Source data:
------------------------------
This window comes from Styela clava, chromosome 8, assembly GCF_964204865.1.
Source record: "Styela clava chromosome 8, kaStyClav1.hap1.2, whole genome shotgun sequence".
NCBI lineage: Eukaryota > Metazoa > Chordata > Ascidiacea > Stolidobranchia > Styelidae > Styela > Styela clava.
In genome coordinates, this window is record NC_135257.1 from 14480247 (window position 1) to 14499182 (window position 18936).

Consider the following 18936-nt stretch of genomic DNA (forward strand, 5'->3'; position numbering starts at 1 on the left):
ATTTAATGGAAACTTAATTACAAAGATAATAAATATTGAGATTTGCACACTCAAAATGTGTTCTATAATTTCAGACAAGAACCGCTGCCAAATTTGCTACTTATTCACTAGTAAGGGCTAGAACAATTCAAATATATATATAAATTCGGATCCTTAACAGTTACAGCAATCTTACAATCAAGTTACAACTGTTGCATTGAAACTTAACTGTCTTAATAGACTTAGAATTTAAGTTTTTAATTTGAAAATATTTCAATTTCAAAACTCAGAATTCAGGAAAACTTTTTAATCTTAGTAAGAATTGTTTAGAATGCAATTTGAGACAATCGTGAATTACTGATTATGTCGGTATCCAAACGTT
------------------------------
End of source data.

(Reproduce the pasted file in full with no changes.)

This window comes from Styela clava, chromosome 8, assembly GCF_964204865.1.
Source record: "Styela clava chromosome 8, kaStyClav1.hap1.2, whole genome shotgun sequence".
NCBI lineage: Eukaryota > Metazoa > Chordata > Ascidiacea > Stolidobranchia > Styelidae > Styela > Styela clava.
In genome coordinates, this window is record NC_135257.1 from 14480247 (window position 1) to 14499182 (window position 18936).

Consider the following 18936-nt stretch of genomic DNA (forward strand, 5'->3'; position numbering starts at 1 on the left):
ATTTAATGGAAACTTAATTACAAAGATAATAAATATTGAGATTTGCACACTCAAAATGTGTTCTATAATTTCAGACAAGAACCGCTGCCAAATTTGCTACTTATTCACTAGTAAGGGCTAGAACAATTCAAATATATATATAAATTCGGATCCTTAACAGTTACAGCAATCTTACAATCAAGTTACAACTGTTGCATTGAAACTTAACTGTCTTAATAGACTTAGAATTTAAGTTTTTAATTTGAAAATATTTCAATTTCAAAACTCAGAATTCAGGAAAACTTTTTAATCTTAGTAAGAATTGTTTAGAATGCAATTTGAGACAATCGTGAATTACTGATTATGTCGGTATCCAAACGTT